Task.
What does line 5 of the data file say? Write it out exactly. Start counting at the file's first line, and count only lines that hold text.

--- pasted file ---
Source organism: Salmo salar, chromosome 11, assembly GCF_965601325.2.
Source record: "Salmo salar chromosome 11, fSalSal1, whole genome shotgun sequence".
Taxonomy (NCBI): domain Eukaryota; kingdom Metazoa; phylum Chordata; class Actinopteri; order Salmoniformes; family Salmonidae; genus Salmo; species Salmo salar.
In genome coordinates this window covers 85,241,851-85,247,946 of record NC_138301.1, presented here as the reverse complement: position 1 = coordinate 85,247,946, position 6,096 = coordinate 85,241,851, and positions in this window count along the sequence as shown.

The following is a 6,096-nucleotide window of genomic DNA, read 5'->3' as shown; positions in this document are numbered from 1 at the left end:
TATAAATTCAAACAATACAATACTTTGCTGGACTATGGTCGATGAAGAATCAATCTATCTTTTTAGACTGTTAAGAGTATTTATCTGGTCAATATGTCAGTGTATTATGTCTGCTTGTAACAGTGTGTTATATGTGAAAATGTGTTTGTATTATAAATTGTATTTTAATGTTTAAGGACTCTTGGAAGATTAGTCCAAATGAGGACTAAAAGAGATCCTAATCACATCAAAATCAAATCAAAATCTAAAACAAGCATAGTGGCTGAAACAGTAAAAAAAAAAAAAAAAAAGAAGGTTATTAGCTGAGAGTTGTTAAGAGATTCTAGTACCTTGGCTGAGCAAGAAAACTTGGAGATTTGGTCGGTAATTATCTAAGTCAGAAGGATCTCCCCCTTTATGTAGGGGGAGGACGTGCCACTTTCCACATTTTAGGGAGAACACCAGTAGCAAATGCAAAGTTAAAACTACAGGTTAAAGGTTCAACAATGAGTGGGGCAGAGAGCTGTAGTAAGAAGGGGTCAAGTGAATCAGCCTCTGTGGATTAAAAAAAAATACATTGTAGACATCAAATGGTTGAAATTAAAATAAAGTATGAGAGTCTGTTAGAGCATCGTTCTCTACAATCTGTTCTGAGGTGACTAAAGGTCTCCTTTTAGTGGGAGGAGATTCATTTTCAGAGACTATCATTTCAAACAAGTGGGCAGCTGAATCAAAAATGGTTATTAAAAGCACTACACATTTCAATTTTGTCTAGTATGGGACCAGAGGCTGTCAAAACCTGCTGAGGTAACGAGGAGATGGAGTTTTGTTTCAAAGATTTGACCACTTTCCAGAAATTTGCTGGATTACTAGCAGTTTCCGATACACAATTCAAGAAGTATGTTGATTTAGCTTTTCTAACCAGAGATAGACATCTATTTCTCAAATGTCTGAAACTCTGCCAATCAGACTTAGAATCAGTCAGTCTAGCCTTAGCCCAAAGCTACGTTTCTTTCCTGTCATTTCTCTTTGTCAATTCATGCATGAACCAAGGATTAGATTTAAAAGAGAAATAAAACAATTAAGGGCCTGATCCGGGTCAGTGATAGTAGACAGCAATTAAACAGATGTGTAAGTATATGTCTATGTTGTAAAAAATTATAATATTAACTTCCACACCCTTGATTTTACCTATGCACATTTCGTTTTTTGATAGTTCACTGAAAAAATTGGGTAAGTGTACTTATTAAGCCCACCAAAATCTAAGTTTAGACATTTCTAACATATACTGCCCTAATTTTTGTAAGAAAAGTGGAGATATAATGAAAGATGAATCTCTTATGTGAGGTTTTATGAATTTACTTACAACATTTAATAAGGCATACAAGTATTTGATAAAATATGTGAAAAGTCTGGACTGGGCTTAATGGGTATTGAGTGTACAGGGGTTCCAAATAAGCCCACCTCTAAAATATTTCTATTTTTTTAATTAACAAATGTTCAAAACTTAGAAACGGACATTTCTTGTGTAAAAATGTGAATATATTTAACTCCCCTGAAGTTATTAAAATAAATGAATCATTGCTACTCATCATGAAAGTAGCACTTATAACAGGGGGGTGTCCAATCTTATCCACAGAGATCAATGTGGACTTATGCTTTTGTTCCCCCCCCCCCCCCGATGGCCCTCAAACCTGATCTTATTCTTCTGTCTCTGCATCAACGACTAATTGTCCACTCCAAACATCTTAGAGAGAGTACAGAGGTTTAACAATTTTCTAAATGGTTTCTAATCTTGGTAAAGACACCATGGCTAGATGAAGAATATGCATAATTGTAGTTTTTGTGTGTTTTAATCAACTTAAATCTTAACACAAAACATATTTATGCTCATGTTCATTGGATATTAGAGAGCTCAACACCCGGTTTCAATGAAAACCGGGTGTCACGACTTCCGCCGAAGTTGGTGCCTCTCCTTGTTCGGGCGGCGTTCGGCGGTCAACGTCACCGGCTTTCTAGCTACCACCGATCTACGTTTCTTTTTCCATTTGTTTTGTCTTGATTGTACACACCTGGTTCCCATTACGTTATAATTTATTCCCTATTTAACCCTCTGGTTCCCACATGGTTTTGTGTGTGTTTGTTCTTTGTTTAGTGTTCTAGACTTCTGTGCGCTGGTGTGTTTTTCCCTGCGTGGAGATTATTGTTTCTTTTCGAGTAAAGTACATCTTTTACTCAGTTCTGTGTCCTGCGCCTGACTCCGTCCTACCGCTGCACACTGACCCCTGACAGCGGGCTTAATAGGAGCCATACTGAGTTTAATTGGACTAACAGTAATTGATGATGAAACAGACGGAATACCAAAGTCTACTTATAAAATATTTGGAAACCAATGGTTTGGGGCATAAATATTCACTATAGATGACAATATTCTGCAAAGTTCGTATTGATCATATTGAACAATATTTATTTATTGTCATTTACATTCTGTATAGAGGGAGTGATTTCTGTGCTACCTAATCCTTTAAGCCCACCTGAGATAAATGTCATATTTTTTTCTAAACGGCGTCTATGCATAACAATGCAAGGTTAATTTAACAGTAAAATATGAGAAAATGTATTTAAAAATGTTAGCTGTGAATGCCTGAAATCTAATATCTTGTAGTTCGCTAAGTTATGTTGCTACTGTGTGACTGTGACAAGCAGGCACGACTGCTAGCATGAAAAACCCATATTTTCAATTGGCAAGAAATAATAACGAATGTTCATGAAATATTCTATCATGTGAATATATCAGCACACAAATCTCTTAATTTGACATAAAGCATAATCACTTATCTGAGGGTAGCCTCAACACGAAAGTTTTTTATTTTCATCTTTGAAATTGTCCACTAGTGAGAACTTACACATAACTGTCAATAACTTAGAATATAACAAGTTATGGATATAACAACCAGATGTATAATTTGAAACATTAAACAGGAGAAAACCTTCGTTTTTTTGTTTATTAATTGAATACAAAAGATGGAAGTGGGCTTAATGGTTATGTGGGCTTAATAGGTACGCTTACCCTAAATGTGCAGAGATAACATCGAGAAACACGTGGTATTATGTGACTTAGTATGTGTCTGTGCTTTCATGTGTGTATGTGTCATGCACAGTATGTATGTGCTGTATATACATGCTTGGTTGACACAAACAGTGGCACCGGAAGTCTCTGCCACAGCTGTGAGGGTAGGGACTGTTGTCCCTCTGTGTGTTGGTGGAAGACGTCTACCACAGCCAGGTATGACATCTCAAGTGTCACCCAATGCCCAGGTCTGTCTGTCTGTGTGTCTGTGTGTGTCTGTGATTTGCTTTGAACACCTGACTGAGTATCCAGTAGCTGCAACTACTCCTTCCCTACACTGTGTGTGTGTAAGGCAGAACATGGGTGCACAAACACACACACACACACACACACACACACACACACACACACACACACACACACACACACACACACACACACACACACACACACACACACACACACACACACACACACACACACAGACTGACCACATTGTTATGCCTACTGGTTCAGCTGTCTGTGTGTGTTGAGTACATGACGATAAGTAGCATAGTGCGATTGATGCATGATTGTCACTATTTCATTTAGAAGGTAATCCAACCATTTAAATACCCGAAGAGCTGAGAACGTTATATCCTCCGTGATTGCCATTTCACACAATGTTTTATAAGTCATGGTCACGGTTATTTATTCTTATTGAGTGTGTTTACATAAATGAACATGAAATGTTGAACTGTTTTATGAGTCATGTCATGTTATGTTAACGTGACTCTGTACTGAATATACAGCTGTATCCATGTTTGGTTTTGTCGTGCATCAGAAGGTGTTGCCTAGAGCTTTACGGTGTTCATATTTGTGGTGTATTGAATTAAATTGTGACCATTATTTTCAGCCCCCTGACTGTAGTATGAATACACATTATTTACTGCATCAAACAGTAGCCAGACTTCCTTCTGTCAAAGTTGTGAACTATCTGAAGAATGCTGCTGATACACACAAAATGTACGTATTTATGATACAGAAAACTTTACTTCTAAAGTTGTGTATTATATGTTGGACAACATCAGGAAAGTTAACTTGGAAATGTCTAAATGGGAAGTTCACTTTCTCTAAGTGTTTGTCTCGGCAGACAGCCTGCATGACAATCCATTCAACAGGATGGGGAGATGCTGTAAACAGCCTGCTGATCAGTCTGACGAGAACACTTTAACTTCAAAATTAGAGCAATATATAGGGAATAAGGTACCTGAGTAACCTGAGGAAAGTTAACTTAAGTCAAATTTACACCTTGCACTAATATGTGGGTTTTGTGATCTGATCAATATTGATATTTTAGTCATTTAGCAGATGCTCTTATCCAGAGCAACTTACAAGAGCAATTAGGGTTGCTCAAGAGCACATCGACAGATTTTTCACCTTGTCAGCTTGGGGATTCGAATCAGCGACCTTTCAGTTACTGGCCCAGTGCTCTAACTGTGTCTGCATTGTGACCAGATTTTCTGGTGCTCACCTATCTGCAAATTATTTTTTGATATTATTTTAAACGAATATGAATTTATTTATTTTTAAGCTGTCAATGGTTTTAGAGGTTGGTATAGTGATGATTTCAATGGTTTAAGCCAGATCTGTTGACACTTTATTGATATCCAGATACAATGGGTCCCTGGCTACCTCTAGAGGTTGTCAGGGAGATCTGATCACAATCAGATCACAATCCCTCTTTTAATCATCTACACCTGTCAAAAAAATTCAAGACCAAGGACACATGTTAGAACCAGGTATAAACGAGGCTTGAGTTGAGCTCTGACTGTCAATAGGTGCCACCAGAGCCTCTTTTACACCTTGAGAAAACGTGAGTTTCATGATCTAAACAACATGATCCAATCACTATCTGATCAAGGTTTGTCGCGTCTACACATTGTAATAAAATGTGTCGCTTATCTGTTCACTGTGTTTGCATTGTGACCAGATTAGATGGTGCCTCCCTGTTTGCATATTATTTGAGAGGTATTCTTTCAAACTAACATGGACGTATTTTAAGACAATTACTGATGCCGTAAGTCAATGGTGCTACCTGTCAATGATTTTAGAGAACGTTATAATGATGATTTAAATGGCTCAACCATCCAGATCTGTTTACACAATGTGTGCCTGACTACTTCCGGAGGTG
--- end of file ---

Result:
The following is a 6,096-nucleotide window of genomic DNA, read 5'->3' as shown; positions in this document are numbered from 1 at the left end: